Along some of the world’s most bountiful coastlines, WCS works to safeguard 11 priority seascapes where the last of our ocean giants, coral reefs, and great colonies of sea birds thrive. These vast areas—where barrier reefs may protect shorelines, fishery stocks sustain human and wildlife communities, and migratory species like sea turtles and whales come to rear their young—are integral to both people and nature. Addressing the complex relationships between the ecosystems of the sea, coast, and areas inland, WCS links marine and land management initiatives in comprehensive conservation strategies. These strategies are the backbone of such WCS projects as the Sea & Sky initiative to protect Argentina’s Southwest Atlantic, and our work in the coastal forests and shallow waters of Madagascar’s Antongil Bay.
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Antongil Bay is one of the most important breeding grounds for humpback whales. Thirteen species of shark swim its waters.
The world’s largest population of leatherback turtles nests on Gabon and Congo beaches, and humpback whales breed in the waters.
Located at the heart of the largest coral reef system in the Western Hemisphere, this seascape nurtures rays, turtles, and sharks. Nassau grouper gather here in massive numbers to spawn.
Located in the middle of the Java Sea, Karimunjawa National Park was re-zoned to accommodate the needs of wildlife and local people.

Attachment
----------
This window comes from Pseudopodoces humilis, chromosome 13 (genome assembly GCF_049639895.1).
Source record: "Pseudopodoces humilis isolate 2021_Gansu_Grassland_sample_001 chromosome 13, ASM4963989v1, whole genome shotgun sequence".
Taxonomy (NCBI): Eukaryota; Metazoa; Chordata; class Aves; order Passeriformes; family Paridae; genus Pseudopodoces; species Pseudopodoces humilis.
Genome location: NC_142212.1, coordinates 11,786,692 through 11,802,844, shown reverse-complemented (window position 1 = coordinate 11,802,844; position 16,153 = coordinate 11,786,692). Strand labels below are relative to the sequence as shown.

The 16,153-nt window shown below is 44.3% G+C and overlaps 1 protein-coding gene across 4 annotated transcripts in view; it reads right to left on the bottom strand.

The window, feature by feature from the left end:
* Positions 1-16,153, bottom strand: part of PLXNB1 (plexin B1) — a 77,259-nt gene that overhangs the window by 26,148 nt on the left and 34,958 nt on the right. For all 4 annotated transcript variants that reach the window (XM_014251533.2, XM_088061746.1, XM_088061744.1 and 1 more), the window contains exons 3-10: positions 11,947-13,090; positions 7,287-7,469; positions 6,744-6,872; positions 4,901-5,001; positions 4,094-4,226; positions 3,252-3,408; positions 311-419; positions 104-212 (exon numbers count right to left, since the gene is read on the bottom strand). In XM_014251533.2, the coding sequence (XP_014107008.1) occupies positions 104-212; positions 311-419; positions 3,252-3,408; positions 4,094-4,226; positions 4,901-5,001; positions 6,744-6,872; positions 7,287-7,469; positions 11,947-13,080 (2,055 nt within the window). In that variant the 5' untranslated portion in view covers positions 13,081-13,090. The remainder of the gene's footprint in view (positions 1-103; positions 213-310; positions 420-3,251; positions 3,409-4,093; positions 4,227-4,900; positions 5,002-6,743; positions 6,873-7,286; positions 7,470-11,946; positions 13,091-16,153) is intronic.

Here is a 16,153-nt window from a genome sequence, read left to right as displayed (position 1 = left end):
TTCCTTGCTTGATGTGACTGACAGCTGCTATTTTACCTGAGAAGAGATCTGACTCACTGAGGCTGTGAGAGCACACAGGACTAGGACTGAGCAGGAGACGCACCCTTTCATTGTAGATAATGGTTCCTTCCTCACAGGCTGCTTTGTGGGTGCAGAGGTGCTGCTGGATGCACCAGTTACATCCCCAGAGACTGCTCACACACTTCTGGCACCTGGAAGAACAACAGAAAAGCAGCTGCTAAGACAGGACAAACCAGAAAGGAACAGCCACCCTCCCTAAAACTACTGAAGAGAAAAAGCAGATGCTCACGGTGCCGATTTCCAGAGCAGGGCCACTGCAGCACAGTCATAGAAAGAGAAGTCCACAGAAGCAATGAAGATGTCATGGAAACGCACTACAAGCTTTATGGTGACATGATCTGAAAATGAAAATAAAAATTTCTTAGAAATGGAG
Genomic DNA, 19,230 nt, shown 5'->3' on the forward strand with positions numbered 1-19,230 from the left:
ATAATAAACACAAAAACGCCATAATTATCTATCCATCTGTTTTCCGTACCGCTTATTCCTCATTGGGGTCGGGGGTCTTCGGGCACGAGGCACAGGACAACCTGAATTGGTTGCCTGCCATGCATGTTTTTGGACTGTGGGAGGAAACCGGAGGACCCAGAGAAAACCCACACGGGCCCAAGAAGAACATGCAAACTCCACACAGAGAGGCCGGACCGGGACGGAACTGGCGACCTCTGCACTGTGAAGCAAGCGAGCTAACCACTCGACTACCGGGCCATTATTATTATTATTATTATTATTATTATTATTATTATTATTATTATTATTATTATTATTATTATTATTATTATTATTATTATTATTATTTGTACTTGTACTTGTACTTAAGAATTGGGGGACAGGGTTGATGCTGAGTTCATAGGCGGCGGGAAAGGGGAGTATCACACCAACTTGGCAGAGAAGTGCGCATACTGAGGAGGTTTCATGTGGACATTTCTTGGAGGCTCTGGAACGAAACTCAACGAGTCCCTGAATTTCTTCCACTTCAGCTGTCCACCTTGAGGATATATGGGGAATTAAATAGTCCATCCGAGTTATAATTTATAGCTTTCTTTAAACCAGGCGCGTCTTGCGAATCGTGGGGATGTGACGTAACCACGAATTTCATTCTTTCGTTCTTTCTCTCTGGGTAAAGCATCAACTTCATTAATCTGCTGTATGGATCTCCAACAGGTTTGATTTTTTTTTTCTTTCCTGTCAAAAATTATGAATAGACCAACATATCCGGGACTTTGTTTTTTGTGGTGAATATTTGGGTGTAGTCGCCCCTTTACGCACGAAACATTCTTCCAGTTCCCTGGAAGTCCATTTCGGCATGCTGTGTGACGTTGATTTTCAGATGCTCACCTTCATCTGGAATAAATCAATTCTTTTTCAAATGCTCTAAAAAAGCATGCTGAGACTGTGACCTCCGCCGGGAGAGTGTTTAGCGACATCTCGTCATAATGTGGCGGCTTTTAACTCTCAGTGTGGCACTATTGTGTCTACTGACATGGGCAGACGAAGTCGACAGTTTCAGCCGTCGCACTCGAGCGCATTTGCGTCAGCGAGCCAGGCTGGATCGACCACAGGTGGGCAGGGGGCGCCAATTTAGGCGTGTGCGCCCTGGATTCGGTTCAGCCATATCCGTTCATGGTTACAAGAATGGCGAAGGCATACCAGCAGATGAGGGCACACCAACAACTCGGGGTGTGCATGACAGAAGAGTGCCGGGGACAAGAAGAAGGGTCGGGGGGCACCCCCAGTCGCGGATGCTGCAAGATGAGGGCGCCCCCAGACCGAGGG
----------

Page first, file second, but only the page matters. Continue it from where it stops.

Kenya’s marine ecosystems range from mangroves and coastal wetlands to lagoons, fringing coral reefs, and open ocean.
Local communities manage this seascape in the Coral Triangle through traditional ownership rights to land and sea.
New York’s waters encompass an extraordinary array of habitats that shelter migratory whales, sea turtles, sharks, and seabirds.
This wild, remote expanse provides critical feeding and breeding habitat for penguins, elephant seals, and southern right whales.
The North Sulawesi-Halmahera seascape is located in the heart of the spectacular Coral Triangle.
Sea turtles rely on nesting and feeding habitats in offshore waters and on island beaches along Nicaragua’s Caribbean coast.
This coastal region supports a seascape of barrier and fringing coral reefs, shallow lagoons, and abyssal slopes.
Thriving schools of fish, sharks, and turtles swim Fiji’s vibrant reefs. As coastal populations grow, Fiji is finding new ways to conserve marine resources.
Northwestern Sumatra’s coral reefs teem with fish, including the rare and unusual megamouth shark.
From the Newsroom
Coral reef fisheries expert Dr. Tim McClanahan highlights the resilience of coral reefs and the conservation efforts that will help them adapt to changing conditions.
In a survey of the Chagos Archipelago in the central Indian Ocean, due south of the Maldives, marine scientists found a huge array and high numbers of fish. The area was declared a no-take zone just a few years ago.
Reflecting on the American Museum of Natural History’s captivating new whale exhibition, Dr. Howard Rosenbaum, director of WCS’s Ocean Giants program, describes the challenges these beloved, but troubled creatures face in today’s oceans.